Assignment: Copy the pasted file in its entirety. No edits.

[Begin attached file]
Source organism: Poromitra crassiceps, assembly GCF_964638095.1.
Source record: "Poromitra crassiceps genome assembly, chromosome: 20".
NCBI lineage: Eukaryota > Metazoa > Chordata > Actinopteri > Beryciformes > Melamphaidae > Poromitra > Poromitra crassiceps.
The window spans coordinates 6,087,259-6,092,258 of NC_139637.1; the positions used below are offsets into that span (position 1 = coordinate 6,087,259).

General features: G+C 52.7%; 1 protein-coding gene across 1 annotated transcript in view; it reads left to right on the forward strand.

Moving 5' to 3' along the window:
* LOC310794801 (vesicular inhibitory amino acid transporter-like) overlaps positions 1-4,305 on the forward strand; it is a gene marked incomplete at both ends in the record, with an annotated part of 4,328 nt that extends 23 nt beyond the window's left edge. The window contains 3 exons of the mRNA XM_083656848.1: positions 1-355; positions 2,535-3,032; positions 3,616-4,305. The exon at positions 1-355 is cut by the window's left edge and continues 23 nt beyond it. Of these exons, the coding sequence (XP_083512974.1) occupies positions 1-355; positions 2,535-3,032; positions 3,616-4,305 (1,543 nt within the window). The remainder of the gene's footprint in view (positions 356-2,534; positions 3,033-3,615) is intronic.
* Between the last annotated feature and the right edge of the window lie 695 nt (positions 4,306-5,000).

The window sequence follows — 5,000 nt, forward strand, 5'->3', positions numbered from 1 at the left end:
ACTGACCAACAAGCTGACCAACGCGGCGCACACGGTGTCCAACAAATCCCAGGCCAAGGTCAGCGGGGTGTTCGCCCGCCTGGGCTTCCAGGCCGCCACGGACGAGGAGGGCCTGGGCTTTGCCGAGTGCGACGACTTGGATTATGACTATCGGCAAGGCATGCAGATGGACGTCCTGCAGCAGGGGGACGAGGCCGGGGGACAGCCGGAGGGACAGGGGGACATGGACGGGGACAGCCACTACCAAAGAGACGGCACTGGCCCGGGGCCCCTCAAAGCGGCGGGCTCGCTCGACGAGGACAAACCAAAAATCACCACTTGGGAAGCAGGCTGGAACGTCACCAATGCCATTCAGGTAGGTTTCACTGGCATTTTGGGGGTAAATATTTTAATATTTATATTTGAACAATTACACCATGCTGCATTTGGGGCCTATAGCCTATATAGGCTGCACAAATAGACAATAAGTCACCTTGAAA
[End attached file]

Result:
Source organism: Poromitra crassiceps, assembly GCF_964638095.1.
Source record: "Poromitra crassiceps genome assembly, chromosome: 20".
NCBI lineage: Eukaryota > Metazoa > Chordata > Actinopteri > Beryciformes > Melamphaidae > Poromitra > Poromitra crassiceps.
The window spans coordinates 6,087,259-6,092,258 of NC_139637.1; the positions used below are offsets into that span (position 1 = coordinate 6,087,259).

General features: G+C 52.7%; 1 protein-coding gene across 1 annotated transcript in view; it reads left to right on the forward strand.

Moving 5' to 3' along the window:
* LOC310794801 (vesicular inhibitory amino acid transporter-like) overlaps positions 1-4,305 on the forward strand; it is a gene marked incomplete at both ends in the record, with an annotated part of 4,328 nt that extends 23 nt beyond the window's left edge. The window contains 3 exons of the mRNA XM_083656848.1: positions 1-355; positions 2,535-3,032; positions 3,616-4,305. The exon at positions 1-355 is cut by the window's left edge and continues 23 nt beyond it. Of these exons, the coding sequence (XP_083512974.1) occupies positions 1-355; positions 2,535-3,032; positions 3,616-4,305 (1,543 nt within the window). The remainder of the gene's footprint in view (positions 356-2,534; positions 3,033-3,615) is intronic.
* Between the last annotated feature and the right edge of the window lie 695 nt (positions 4,306-5,000).

The window sequence follows — 5,000 nt, forward strand, 5'->3', positions numbered from 1 at the left end:
ACTGACCAACAAGCTGACCAACGCGGCGCACACGGTGTCCAACAAATCCCAGGCCAAGGTCAGCGGGGTGTTCGCCCGCCTGGGCTTCCAGGCCGCCACGGACGAGGAGGGCCTGGGCTTTGCCGAGTGCGACGACTTGGATTATGACTATCGGCAAGGCATGCAGATGGACGTCCTGCAGCAGGGGGACGAGGCCGGGGGACAGCCGGAGGGACAGGGGGACATGGACGGGGACAGCCACTACCAAAGAGACGGCACTGGCCCGGGGCCCCTCAAAGCGGCGGGCTCGCTCGACGAGGACAAACCAAAAATCACCACTTGGGAAGCAGGCTGGAACGTCACCAATGCCATTCAGGTAGGTTTCACTGGCATTTTGGGGGTAAATATTTTAATATTTATATTTGAACAATTACACCATGCTGCATTTGGGGCCTATAGCCTATATAGGCTGCACAAATAGACAATAAGTCACCTTGAAA